New York: US stocks sank for a second day on Monday as Libya veered toward civil war and unrest continued to roil some Arab countries, driving crude oil above $106 a barrel in New York.
“Oil continues to call the shots for the equity market and has left economics news secondary in investors’ minds,” said Scott Marcouiller at Wells Fargo Advisors.
The Dow Jones Industrial Average dropped 79.85 points 0.66% to finish at 12,090.03.
The S&P 500 index, a broader measure of the markets, fell 11.02 points 0.83% to 1,310.13, while the tech-rich Nasdaq Composite shed 39.04 points 1.40% at 2,745.63.
Still, the main indexes pared earlier losses amid concern that the Libyan unrest would spread to other oil-producing countries in the Middle East and North Africa.
“We expect global stock prices will remain volatile following daily moves in crude oil futures prices. The situation in the Middle East remains very volatile. Thus, we expect further upward pressure in crude oil prices in coming days,” said Frederic Dickson at DA Davidson & Co.
“Until this situation unwinds, we expect US stock prices to remain range-bound with sell-offs and rallies remaining short and news-driven.”
The stock market, under pressure from the political uncertainty, marked its second anniversary of near-steady rebound from a 6 March, 2009 nadir.
New York’s main futures contract, light sweet crude for delivery in April, topped $106 a barrel before settling above $105. The WTI contract has gained more than 20% over the past two weeks.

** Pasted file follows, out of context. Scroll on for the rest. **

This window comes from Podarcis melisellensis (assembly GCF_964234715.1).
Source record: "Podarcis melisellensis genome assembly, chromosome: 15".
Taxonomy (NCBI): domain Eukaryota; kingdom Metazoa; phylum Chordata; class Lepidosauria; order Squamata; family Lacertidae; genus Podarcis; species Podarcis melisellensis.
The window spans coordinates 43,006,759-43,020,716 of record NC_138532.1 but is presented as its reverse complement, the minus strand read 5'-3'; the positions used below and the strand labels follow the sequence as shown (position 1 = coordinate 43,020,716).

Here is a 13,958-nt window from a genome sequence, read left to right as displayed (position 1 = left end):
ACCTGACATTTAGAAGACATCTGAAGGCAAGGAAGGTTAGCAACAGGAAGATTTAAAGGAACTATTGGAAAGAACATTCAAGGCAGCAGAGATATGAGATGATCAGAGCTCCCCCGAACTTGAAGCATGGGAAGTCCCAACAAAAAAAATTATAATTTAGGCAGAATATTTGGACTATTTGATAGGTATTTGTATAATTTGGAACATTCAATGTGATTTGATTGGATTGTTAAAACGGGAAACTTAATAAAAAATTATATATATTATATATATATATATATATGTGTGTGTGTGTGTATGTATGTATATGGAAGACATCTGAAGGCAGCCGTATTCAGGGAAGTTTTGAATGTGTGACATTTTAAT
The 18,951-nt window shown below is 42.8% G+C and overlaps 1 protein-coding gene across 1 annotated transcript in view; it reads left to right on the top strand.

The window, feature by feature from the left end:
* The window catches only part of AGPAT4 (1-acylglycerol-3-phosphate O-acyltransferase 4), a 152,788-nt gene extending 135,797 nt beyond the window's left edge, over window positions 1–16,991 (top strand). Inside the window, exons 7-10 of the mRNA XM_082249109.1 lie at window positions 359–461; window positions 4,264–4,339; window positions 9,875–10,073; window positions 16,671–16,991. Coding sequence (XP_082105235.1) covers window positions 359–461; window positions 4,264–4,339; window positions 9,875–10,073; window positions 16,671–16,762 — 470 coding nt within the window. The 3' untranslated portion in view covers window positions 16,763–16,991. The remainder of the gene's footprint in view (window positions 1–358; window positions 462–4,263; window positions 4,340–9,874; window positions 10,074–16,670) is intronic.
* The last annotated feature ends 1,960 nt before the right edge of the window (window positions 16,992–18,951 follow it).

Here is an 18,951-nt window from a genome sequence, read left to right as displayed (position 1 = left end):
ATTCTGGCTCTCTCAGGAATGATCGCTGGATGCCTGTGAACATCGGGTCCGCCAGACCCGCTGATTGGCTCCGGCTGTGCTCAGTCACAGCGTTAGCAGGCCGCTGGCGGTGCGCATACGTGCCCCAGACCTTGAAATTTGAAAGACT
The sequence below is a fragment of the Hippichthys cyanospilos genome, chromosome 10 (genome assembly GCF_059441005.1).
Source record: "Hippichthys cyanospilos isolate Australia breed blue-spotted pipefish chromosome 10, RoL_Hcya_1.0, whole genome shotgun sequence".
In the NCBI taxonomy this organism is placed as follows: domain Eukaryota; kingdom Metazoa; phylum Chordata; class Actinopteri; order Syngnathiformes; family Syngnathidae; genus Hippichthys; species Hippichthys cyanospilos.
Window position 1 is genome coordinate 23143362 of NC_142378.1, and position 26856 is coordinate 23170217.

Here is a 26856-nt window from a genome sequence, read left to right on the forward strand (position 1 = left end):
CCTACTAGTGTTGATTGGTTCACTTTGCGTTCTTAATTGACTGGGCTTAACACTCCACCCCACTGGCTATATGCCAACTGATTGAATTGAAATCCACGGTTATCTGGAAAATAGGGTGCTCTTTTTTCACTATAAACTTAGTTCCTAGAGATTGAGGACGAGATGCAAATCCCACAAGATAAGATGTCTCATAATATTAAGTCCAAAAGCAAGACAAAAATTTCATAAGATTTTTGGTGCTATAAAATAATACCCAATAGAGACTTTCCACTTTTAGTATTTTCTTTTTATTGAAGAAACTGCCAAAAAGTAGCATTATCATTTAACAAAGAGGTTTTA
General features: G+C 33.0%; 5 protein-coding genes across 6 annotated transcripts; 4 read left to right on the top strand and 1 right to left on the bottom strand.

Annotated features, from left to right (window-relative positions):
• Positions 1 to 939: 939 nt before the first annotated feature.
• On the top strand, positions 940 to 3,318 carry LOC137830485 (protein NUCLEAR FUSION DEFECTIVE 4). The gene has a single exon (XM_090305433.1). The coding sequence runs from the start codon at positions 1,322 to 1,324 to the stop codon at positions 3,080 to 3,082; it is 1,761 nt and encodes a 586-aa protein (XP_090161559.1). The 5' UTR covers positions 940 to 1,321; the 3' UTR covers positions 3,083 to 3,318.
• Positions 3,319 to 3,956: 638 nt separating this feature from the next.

Tech stocks had a rough ride after Wells Fargo analysts published negative comment on the computer chip sector.
On the blue-chip Dow, Intel fell 1.62% to $21.21. Rival AMD tumbled 4.17% to $8.84 on the Nasdaq.
Only four of the Dow’s 30 stocks finished in positive territory. The biggest component, ExxonMobil, slipped 0.42% to $84.72.
Shares of hard-disk-drive maker Western Digital soared 15.56% to $4.67 after it said it was buying the disc-drive unit of Japan’s Hitachi Ltd., Hitachi Global Storage Technologies, for about $4.3 billion in stock and cash.
On Friday, soaring oil prices had outweighed positive US February jobs data showing the unemployment rate fell to 8.9% from 9.0% in January.
In world news, credit-rating agency Moody’s downgraded Greece’s debt to B1, down 3 notches, as a result of its large debt burden and implementation risks to its structural reform package.
In corporate news, Google’s android is now the most-used smart phone operating system in the US, beating the Blackberry. Google’s Android was released about 2 years ago. Android is now the most-used smartphone operating system in the United States - a stunning race to the top from a platform that didn’t exist just 27 months ago.
In corporate news, Startbucks ended the day higher one and a half % , after morgan Stanley upgraded its price target and after the company announced that it is planning several acquisions that should help its consumer products division. Starbucks celebrates its 40th anniversary this week.
The bond market slipped. The yield on the 10-ear Treasury rose to 3.497% from 3.492% late Friday, while that on the 30-year bond increased to 4.608% from 4.601%.
Bond prices and yields move in opposite directions.